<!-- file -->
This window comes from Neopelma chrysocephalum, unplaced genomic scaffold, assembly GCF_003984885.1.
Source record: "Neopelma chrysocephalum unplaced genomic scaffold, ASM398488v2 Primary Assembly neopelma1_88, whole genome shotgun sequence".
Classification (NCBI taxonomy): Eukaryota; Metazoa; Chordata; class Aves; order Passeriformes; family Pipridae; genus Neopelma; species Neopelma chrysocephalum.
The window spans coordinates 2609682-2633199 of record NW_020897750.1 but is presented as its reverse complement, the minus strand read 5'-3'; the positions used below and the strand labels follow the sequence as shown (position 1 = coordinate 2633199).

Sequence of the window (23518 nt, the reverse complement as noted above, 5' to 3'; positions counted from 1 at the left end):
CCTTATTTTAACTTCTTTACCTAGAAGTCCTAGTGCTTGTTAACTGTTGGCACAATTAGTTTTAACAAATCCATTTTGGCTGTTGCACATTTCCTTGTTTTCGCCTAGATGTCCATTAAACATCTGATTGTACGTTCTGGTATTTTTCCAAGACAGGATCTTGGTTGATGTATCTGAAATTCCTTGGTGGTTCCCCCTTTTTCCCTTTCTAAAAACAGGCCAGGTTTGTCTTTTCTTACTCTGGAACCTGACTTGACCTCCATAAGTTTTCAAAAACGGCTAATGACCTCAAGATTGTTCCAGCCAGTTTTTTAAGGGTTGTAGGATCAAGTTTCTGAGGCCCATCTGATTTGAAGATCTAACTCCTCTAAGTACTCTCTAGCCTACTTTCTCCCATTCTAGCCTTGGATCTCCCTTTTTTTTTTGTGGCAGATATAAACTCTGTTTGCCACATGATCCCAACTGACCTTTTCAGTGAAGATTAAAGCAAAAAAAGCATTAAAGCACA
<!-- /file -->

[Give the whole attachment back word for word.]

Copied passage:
This window comes from Neopelma chrysocephalum, unplaced genomic scaffold, assembly GCF_003984885.1.
Source record: "Neopelma chrysocephalum unplaced genomic scaffold, ASM398488v2 Primary Assembly neopelma1_88, whole genome shotgun sequence".
Classification (NCBI taxonomy): Eukaryota; Metazoa; Chordata; class Aves; order Passeriformes; family Pipridae; genus Neopelma; species Neopelma chrysocephalum.
The window spans coordinates 2609682-2633199 of record NW_020897750.1 but is presented as its reverse complement, the minus strand read 5'-3'; the positions used below and the strand labels follow the sequence as shown (position 1 = coordinate 2633199).

Sequence of the window (23518 nt, the reverse complement as noted above, 5' to 3'; positions counted from 1 at the left end):
CCTTATTTTAACTTCTTTACCTAGAAGTCCTAGTGCTTGTTAACTGTTGGCACAATTAGTTTTAACAAATCCATTTTGGCTGTTGCACATTTCCTTGTTTTCGCCTAGATGTCCATTAAACATCTGATTGTACGTTCTGGTATTTTTCCAAGACAGGATCTTGGTTGATGTATCTGAAATTCCTTGGTGGTTCCCCCTTTTTCCCTTTCTAAAAACAGGCCAGGTTTGTCTTTTCTTACTCTGGAACCTGACTTGACCTCCATAAGTTTTCAAAAACGGCTAATGACCTCAAGATTGTTCCAGCCAGTTTTTTAAGGGTTGTAGGATCAAGTTTCTGAGGCCCATCTGATTTGAAGATCTAACTCCTCTAAGTACTCTCTAGCCTACTTTCTCCCATTCTAGCCTTGGATCTCCCTTTTTTTTTTGTGGCAGATATAAACTCTGTTTGCCACATGATCCCAACTGACCTTTTCAGTGAAGATTAAAGCAAAAAAAGCATTAAAGCACA